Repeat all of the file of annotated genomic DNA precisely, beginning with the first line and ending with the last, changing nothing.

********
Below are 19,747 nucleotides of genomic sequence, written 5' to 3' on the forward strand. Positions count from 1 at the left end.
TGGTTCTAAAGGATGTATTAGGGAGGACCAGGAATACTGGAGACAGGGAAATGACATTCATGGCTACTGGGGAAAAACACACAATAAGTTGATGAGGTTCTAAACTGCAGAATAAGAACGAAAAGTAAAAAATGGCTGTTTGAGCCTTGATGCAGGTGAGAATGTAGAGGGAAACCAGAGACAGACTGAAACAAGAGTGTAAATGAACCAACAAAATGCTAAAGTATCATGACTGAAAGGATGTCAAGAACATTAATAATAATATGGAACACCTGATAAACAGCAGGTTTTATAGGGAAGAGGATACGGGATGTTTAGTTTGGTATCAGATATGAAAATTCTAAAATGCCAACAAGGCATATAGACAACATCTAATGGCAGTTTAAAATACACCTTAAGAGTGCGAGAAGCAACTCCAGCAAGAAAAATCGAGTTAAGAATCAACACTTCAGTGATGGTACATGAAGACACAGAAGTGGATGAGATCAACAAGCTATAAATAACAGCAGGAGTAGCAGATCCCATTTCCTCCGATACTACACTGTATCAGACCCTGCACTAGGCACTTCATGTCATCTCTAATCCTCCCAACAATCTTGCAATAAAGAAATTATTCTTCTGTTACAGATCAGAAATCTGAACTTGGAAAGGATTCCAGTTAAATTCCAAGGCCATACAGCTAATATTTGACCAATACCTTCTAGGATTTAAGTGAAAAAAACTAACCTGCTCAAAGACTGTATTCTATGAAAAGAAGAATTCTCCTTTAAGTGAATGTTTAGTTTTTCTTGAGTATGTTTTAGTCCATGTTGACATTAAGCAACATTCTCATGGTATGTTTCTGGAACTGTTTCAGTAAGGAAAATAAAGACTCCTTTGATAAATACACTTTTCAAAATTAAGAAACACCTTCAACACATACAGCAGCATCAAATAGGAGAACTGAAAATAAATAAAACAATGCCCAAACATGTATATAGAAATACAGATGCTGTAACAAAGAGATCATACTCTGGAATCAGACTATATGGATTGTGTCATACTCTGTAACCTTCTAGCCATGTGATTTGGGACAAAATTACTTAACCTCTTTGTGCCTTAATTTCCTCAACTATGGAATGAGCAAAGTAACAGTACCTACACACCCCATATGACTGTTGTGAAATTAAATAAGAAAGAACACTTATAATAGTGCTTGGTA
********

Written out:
Below are 19,747 nucleotides of genomic sequence, written 5' to 3' on the forward strand. Positions count from 1 at the left end.
TGGTTCTAAAGGATGTATTAGGGAGGACCAGGAATACTGGAGACAGGGAAATGACATTCATGGCTACTGGGGAAAAACACACAATAAGTTGATGAGGTTCTAAACTGCAGAATAAGAACGAAAAGTAAAAAATGGCTGTTTGAGCCTTGATGCAGGTGAGAATGTAGAGGGAAACCAGAGACAGACTGAAACAAGAGTGTAAATGAACCAACAAAATGCTAAAGTATCATGACTGAAAGGATGTCAAGAACATTAATAATAATATGGAACACCTGATAAACAGCAGGTTTTATAGGGAAGAGGATACGGGATGTTTAGTTTGGTATCAGATATGAAAATTCTAAAATGCCAACAAGGCATATAGACAACATCTAATGGCAGTTTAAAATACACCTTAAGAGTGCGAGAAGCAACTCCAGCAAGAAAAATCGAGTTAAGAATCAACACTTCAGTGATGGTACATGAAGACACAGAAGTGGATGAGATCAACAAGCTATAAATAACAGCAGGAGTAGCAGATCCCATTTCCTCCGATACTACACTGTATCAGACCCTGCACTAGGCACTTCATGTCATCTCTAATCCTCCCAACAATCTTGCAATAAAGAAATTATTCTTCTGTTACAGATCAGAAATCTGAACTTGGAAAGGATTCCAGTTAAATTCCAAGGCCATACAGCTAATATTTGACCAATACCTTCTAGGATTTAAGTGAAAAAAACTAACCTGCTCAAAGACTGTATTCTATGAAAAGAAGAATTCTCCTTTAAGTGAATGTTTAGTTTTTCTTGAGTATGTTTTAGTCCATGTTGACATTAAGCAACATTCTCATGGTATGTTTCTGGAACTGTTTCAGTAAGGAAAATAAAGACTCCTTTGATAAATACACTTTTCAAAATTAAGAAACACCTTCAACACATACAGCAGCATCAAATAGGAGAACTGAAAATAAATAAAACAATGCCCAAACATGTATATAGAAATACAGATGCTGTAACAAAGAGATCATACTCTGGAATCAGACTATATGGATTGTGTCATACTCTGTAACCTTCTAGCCATGTGATTTGGGACAAAATTACTTAACCTCTTTGTGCCTTAATTTCCTCAACTATGGAATGAGCAAAGTAACAGTACCTACACACCCCATATGACTGTTGTGAAATTAAATAAGAAAGAACACTTATAATAGTGCTTGGTA